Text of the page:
† indicates extinct taxon
Below is a recent simplified phylogeny of the xenarthran families, which includes armadillos, based on Slater et al. (2016)and Delsuc et al. (2016). The dagger symbol, "†", denotes extinct groups.
Recent genetic research suggests that an extinct group of giant armoured mammals, the glyptodonts, should be included within the lineage of armadillos, having diverged some 35 million years ago, much more recently than previously assumed.
Like all of the Xenarthra lineages, armadillos originated in South America. Due to the continent's former isolation, they were confined there for most of the Cenozoic. The recent formation of the Isthmus of Panama allowed a few members of the family to migrate northward into southern North America by the early Pleistocene, as part of the Great American Interchange.(Some of their much larger cingulate relatives, the pampatheres and chlamyphorid glyptodonts, made the same journey.)
Today, all extant armadillo species are still present in South America. They are particularly diverse in Paraguay (where 11 species exist) and surrounding areas. Many species are endangered. Some, including four species of Dasypus , are widely distributed over the Americas, whereas others, such as Yepes's mulita, are restricted to small ranges. Two species, the northern naked-tailed armadillo and nine-banded armadillo, are found in Central America; the latter has also reached the United States, primarily in the south-central states (notably Texas), but with a range that extends as far east as North Carolina and Florida, and as far north as southern Nebraska and southern Indiana.Their range has consistently expanded in North America over the last century due to a lack of natural predators.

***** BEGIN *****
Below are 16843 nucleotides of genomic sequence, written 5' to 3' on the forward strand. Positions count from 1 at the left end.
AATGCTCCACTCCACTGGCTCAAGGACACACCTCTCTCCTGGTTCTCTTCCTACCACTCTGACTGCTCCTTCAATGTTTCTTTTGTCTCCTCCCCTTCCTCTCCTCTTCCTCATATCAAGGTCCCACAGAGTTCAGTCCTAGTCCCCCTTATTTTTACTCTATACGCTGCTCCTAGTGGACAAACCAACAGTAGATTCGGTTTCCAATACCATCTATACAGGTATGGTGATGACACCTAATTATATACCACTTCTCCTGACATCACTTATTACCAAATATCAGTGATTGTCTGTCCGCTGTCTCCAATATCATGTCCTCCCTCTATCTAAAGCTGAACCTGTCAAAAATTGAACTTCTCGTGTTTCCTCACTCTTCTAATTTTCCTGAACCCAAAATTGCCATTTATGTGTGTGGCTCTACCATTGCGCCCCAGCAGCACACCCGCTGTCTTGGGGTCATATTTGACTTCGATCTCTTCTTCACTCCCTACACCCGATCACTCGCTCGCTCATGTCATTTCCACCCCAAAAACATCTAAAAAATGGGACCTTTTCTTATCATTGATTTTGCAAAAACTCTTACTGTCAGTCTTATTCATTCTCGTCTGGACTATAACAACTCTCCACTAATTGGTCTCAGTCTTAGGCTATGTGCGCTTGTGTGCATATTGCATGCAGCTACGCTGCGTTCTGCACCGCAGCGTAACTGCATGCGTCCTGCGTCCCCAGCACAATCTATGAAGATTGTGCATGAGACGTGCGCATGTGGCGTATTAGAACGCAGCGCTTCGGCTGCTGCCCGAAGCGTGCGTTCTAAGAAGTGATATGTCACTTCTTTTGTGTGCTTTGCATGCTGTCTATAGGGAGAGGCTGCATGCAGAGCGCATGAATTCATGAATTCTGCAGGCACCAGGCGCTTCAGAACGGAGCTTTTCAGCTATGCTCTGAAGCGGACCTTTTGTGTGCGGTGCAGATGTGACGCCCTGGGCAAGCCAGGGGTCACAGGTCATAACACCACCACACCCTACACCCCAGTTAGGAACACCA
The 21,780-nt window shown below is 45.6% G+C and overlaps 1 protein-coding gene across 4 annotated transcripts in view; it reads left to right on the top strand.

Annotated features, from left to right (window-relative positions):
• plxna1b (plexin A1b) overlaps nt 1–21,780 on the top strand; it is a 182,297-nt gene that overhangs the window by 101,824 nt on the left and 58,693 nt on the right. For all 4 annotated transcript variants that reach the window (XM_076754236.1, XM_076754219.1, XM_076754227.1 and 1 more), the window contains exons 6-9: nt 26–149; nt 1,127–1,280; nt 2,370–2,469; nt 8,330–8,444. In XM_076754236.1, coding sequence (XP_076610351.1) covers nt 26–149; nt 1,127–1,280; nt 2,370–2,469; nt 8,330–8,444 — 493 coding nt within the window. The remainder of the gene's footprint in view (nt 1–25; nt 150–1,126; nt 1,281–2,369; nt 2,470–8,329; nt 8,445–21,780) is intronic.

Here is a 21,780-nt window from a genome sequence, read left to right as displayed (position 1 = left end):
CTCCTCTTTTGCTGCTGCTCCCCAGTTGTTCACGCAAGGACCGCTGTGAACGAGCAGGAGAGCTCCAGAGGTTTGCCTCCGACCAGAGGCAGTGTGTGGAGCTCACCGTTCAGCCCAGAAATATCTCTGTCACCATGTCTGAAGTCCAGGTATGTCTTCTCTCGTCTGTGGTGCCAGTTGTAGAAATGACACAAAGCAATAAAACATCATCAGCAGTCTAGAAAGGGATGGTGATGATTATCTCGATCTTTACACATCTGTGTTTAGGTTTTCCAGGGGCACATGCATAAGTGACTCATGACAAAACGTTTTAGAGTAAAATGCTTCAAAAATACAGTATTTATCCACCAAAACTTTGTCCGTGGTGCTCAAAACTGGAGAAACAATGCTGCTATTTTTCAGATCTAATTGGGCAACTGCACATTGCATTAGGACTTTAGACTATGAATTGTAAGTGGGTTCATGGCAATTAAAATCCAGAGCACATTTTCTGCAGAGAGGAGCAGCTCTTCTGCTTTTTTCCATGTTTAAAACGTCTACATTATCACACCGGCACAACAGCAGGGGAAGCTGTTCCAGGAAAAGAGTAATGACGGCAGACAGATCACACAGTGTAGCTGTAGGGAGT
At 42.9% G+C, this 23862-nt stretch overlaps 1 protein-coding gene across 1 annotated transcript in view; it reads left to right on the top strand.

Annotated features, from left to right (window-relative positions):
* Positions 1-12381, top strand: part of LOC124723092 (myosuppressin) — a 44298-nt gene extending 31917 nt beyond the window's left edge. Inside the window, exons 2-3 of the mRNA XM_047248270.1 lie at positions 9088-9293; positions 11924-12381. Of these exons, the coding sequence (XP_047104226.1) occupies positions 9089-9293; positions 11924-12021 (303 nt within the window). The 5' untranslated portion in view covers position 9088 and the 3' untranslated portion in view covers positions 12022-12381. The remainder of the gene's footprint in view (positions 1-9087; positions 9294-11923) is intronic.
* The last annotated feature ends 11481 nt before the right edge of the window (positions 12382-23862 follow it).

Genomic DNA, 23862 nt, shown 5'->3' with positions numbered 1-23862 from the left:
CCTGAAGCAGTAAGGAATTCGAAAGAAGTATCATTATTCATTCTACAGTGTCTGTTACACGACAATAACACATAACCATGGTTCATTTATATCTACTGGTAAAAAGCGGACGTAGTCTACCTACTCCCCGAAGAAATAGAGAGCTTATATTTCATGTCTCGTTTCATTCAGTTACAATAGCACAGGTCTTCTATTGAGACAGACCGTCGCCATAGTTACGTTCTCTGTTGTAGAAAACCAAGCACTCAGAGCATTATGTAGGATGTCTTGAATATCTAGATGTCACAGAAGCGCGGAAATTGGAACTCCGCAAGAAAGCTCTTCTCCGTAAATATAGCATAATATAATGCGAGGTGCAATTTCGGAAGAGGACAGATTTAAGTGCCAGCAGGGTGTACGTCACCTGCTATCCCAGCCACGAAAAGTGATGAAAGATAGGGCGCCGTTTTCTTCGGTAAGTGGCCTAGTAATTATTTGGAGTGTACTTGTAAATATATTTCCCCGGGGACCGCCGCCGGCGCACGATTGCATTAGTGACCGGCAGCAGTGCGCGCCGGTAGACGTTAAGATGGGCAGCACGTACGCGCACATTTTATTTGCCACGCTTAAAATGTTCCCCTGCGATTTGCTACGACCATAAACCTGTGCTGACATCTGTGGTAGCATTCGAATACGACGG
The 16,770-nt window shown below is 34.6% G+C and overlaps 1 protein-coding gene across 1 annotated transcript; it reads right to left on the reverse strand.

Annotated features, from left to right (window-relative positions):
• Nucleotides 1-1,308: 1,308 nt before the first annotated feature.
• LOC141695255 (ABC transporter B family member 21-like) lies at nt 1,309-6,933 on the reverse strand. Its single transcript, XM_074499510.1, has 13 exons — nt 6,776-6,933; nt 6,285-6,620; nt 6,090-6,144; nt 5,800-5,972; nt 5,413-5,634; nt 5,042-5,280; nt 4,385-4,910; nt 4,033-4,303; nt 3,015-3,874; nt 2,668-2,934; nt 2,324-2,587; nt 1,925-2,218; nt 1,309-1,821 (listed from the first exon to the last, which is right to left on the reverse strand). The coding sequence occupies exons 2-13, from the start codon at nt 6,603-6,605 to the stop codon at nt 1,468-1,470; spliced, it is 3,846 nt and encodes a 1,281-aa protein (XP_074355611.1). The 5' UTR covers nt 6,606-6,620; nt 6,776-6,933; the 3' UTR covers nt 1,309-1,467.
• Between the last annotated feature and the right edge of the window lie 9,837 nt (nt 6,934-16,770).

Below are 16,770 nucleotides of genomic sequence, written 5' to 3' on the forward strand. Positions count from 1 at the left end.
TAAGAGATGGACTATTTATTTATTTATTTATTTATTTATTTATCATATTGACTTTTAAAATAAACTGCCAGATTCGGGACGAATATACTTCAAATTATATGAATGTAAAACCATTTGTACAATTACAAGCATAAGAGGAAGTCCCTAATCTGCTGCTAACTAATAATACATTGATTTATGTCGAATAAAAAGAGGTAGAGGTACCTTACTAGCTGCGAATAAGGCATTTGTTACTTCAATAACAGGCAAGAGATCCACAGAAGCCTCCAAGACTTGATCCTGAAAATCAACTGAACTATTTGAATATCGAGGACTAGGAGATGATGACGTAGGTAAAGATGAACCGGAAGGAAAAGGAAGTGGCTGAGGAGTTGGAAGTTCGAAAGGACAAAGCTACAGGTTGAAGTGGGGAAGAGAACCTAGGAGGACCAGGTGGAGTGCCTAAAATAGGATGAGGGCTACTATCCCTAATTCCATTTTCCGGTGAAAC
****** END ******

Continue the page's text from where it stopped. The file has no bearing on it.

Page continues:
Armadillos are small to medium-sized mammals. The smallest species, the pink fairy armadillo, is roughly chipmunk-sized at 85 g (3.0 oz) and 13–15 cm (5.1–5.9 in) in total length. The largest species, the giant armadillo, can be the size of a small pig and weigh up to 54 kg (119 lb), and can be 150 cm (59 in) long.
They are prolific diggers. Many species use their sharp claws to dig for food, such as grubs, and to dig dens. The nine-banded armadillo prefers to build burrows in moist soil near the creeks, streams, and arroyos around which it lives and feeds. The diets of different armadillo species vary, but consist mainly of insects, grubs, and other invertebrates. Some species, however, feed almost entirely on ants and termites.
Armadillos have very poor eyesight, and use their keen sense of smell to hunt for food.They use their claws for digging and finding food, as well as for making their homes in burrows. They dig their burrows with their claws, making only a single corridor the width of the animal's body. They have five clawed toes on their hind feet, and three to five toes with heavy digging claws on their fore feet. Armadillos have a large number of cheek teeth which are not divided into premolars and molars, but usually have no incisors or canines. The dentition of the nine-banded armadillo is P 7/7, M 1/1 = 32.
In common with other xenarthrans, armadillos, in general, have low body temperatures of 33–36 °C (91–97 °F) and low basal metabolic rates (40–60% of that expected in placental mammals of their mass). This is particularly true of types that specialize in using termites as their primary food source (for example, Priodontes and Tolypeutes ).
The armour is formed by plates of dermal bone covered in relatively small, overlapping epidermal scales called "scutes", composed of bone with a covering of horn. Most species have rigid shields over the shoulders and hips, with a number of bands separated by flexible skin covering the back and flanks. Additional armour covers the top of the head, the upper parts of the limbs, and the tail. The underside of the animal is never armoured, and is simply covered with soft skin and fur.
This armour-like skin appears to be the main defense of many armadillos, although most escape predators by fleeing (often into thorny patches, from which their armour protects them) or digging to safety. Only the South American three-banded armadillos (Tolypeutes) rely heavily on their armour for protection.